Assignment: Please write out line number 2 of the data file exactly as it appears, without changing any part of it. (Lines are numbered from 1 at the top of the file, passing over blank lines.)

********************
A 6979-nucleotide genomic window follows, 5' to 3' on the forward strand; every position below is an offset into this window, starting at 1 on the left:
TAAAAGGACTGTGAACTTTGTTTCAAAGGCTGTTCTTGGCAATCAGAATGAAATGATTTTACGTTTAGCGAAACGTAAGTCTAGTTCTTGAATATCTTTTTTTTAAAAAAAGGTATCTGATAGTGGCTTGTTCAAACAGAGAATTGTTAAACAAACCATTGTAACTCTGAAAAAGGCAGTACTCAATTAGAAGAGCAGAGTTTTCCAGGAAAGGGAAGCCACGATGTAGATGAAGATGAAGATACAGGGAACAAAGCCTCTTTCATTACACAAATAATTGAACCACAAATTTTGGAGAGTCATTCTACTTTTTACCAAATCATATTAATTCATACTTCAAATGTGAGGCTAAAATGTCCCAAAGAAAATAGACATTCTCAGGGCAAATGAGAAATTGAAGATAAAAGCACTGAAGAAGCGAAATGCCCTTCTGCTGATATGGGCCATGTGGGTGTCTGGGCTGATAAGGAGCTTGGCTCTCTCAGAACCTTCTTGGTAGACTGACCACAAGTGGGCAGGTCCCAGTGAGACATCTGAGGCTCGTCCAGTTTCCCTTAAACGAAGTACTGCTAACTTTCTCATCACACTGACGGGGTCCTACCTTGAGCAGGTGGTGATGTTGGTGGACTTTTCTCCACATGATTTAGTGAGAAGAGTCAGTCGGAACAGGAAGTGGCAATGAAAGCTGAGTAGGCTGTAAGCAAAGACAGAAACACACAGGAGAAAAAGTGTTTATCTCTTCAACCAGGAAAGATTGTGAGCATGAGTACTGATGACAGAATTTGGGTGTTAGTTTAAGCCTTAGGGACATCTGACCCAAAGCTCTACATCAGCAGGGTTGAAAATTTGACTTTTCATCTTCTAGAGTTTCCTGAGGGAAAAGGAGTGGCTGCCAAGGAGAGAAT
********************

TAAAAGGACTGTGAACTTTGTTTCAAAGGCTGTTCTTGGCAATCAGAATGAAATGATTTTACGTTTAGCGAAACGTAAGTCTAGTTCTTGAATATCTTTTTTTTAAAAAAAGGTATCTGATAGTGGCTTGTTCAAACAGAGAATTGTTAAACAAACCATTGTAACTCTGAAAAAGGCAGTACTCAATTAGAAGAGCAGAGTTTTCCAGGAAAGGGAAGCCACGATGTAGATGAAGATGAAGATACAGGGAACAAAGCCTCTTTCATTACACAAATAATTGAACCACAAATTTTGGAGAGTCATTCTACTTTTTACCAAATCATATTAATTCATACTTCAAATGTGAGGCTAAAATGTCCCAAAGAAAATAGACATTCTCAGGGCAAATGAGAAATTGAAGATAAAAGCACTGAAGAAGCGAAATGCCCTTCTGCTGATATGGGCCATGTGGGTGTCTGGGCTGATAAGGAGCTTGGCTCTCTCAGAACCTTCTTGGTAGACTGACCACAAGTGGGCAGGTCCCAGTGAGACATCTGAGGCTCGTCCAGTTTCCCTTAAACGAAGTACTGCTAACTTTCTCATCACACTGACGGGGTCCTACCTTGAGCAGGTGGTGATGTTGGTGGACTTTTCTCCACATGATTTAGTGAGAAGAGTCAGTCGGAACAGGAAGTGGCAATGAAAGCTGAGTAGGCTGTAAGCAAAGACAGAAACACACAGGAGAAAAAGTGTTTATCTCTTCAACCAGGAAAGATTGTGAGCATGAGTACTGATGACAGAATTTGGGTGTTAGTTTAAGCCTTAGGGACATCTGACCCAAAGCTCTACATCAGCAGGGTTGAAAATTTGACTTTTCATCTTCTAGAGTTTCCTGAGGGAAAAGGAGTGGCTGCCAAGGAGAGAAT